The latest webinar hosted by the BIR International Environment Council (IEC) took place under a cloud of apprehension ahead of the imminent release of the European Commission’s proposed revision of EU waste shipment regulations.
The draft proposal scheduled for publication on November 17 appears to demand much tighter rules for EU exports of green-listed waste, covering a number of raw materials from recycling (RMR), except in cases where the conditions applied in the receiving country are “broadly equivalent” to those within the EU itself.
Emmanuel Katrakis, Secretary-General of the European Recycling Industries’ Confederation (EuRIC) insisted:
“Free and fair trade is absolutely needed when it comes to raw materials from recycling which are meeting international industrial specifications and for which the market is both European and global.” Extending restrictions to materials from recycling which are “unlikely to pose any problem” if exported beyond the EU would be akin to “throwing the baby out with the bathwater”, he said. “Recycling is intrinsically resource-efficient and climate-efficient.”
International trade serves to balance supply surpluses and demand deficits across all parts of the world, it was explained at the webinar on November 10. “The Circular Economy exists already – it’s just that it’s not local,” declared IEC Chairman Olivier François of Galloo in Belgium/France. “It’s a Circular Economy at a global level. This Circular Economy is working.” EU export restrictions could well lead to retaliatory action by other countries, he warned.
The Institute of Scrap Recycling Industries is “very, very worried” about the likely content of the European Commission’s draft proposal, confirmed Adina Adler, the US body’s Vice-President of International Affairs. “Free and fair trade of recycled commodities works,” she emphasized, adding that export restrictions would impact negatively on jobs, local economies and tax revenues, as well as potentially compromising recycled content and Circular Economy requirements.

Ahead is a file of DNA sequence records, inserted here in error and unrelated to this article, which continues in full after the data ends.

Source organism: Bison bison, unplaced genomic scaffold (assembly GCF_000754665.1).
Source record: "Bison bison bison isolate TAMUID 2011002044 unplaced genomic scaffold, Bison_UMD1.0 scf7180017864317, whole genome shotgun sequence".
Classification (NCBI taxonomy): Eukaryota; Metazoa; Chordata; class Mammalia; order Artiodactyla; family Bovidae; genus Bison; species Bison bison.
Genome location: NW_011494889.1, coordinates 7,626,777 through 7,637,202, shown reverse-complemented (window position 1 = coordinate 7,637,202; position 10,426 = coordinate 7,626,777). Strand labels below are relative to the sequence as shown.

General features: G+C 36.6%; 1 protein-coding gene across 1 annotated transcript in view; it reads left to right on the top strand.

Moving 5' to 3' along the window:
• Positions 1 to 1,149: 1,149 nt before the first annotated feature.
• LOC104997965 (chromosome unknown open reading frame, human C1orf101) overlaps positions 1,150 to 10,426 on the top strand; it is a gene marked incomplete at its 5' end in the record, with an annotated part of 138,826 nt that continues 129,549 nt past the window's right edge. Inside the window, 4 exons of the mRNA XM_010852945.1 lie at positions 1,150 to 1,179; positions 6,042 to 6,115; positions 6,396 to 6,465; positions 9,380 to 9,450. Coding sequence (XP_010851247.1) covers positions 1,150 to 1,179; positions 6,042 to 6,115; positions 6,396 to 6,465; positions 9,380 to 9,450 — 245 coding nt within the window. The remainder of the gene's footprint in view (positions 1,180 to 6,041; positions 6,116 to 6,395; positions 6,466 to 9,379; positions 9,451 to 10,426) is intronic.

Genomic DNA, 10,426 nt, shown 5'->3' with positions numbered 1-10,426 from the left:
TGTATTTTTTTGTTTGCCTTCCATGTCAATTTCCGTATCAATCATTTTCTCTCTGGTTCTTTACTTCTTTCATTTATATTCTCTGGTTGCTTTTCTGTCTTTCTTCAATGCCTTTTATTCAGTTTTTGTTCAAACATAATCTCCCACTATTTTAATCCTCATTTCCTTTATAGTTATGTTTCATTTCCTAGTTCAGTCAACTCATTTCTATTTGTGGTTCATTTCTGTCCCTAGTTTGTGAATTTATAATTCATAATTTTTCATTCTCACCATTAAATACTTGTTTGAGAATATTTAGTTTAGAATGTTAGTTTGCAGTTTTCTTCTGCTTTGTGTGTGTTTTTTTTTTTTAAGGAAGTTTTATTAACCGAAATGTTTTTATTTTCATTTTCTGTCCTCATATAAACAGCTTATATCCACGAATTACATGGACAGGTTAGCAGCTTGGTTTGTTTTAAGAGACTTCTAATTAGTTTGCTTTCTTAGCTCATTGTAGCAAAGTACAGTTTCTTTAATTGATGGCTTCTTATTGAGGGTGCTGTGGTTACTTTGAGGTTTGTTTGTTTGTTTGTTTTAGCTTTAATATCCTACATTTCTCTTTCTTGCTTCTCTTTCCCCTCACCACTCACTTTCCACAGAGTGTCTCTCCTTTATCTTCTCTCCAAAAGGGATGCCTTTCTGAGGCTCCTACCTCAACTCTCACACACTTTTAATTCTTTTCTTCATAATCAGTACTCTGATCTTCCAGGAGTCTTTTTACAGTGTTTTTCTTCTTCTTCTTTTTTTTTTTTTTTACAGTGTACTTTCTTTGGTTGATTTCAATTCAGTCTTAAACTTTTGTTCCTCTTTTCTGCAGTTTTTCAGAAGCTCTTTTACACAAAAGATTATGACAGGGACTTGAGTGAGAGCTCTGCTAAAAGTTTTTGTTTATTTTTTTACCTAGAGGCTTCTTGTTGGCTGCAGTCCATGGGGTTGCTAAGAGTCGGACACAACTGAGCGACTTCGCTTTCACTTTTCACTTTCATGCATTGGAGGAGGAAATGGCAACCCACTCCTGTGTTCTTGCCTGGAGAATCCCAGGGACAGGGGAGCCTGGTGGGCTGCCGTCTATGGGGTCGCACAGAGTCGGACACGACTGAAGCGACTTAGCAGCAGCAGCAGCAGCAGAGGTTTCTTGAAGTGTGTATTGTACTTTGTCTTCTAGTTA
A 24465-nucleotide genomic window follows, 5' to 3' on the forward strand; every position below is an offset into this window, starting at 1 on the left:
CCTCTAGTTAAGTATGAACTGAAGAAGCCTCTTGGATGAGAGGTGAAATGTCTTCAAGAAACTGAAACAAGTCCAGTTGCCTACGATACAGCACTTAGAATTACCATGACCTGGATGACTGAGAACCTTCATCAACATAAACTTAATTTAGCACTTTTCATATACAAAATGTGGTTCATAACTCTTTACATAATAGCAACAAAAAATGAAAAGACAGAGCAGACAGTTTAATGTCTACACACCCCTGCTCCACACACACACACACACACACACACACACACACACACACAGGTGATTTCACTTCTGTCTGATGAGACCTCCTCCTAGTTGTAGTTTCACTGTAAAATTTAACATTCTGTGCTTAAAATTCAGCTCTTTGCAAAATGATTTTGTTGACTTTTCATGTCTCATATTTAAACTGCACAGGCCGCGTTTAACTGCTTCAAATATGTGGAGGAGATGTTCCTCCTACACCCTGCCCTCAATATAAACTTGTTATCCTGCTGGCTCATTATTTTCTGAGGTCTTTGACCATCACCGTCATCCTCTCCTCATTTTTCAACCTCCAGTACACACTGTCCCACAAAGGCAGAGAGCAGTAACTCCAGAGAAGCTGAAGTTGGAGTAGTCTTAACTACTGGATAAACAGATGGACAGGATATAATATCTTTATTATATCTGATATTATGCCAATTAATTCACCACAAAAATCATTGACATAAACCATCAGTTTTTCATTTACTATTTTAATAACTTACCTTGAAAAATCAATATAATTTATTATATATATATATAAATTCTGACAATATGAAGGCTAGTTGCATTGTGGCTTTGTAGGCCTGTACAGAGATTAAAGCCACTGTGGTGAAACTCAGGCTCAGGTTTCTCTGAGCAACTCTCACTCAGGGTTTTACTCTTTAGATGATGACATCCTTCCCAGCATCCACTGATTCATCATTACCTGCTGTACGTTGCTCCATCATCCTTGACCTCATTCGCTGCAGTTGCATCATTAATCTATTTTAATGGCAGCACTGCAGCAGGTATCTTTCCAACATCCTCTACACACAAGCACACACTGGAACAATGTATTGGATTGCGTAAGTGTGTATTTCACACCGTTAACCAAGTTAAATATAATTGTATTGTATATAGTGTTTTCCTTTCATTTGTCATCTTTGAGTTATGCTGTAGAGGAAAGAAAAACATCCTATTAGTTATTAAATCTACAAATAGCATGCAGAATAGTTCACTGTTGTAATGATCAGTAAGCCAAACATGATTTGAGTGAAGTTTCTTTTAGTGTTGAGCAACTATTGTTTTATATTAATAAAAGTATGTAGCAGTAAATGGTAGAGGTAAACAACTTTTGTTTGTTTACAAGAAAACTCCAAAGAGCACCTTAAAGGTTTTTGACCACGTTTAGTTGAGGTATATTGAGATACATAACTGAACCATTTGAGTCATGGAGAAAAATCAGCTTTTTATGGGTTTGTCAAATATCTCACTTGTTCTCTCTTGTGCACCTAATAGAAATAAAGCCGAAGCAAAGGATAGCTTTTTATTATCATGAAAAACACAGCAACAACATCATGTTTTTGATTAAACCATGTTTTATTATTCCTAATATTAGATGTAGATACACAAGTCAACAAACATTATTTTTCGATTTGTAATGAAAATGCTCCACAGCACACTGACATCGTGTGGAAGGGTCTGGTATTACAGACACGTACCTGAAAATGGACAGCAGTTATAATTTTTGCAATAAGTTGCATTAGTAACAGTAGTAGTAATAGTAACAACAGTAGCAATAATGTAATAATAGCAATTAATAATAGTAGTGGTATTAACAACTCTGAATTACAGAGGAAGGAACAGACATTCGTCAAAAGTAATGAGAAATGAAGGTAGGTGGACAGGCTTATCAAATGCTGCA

Concern was expressed by BIR Trade & Environment Director Ross Bartley that the impact of an EU export ban or restrictions “may well be felt very quickly”. During the financial crisis in 2008 and 2009, he recalled, markets collapsed but collections continued largely as before, resulting almost immediately in storage problems.
Rather than export restrictions, the EU should be concentrating on rewarding benefits accrued from recycling so as to “level the playing field with virgin materials”, argued Mr Katrakis, “When it comes to market- and fiscal-based incentives, there is absolutely nothing.”
The IEC webinar also addressed the recasting of the EU’s long-established End-of-Life Vehicles (ELV) Directive, with adoption anticipated before the end of next year.
According to Mr François, the aim of the revamp is to create a Circular Economy within the automotive sector, with avenues to be explored including: a fully-fledged extended producer responsibility scheme; improved vehicle traceability; the fostering of eco-design; and reuse/recycled content targets.
Guest speaker Jean-Philippe Hermine, Senior Mobility Expert at the IDDRI independent policy research institute and multi-stakeholder dialogue platform in France, explained that one of the main objectives of the recast Directive will be to avoid material “downgrading” and to create and capture more value from cars throughout their lifecycles in a process that will require more mutually-beneficial information sharing. “It shouldn’t be a competition,” he asserted. “The idea is to add value, to create added value and to distribute that to the players all along the chain.”
Mr Hermine also indicated that the recast Directive will look to exercise greater control over ELV exports and is likely to favour the keeping of certain critical raw materials within Europe.
Full session on-demand at www.bir.org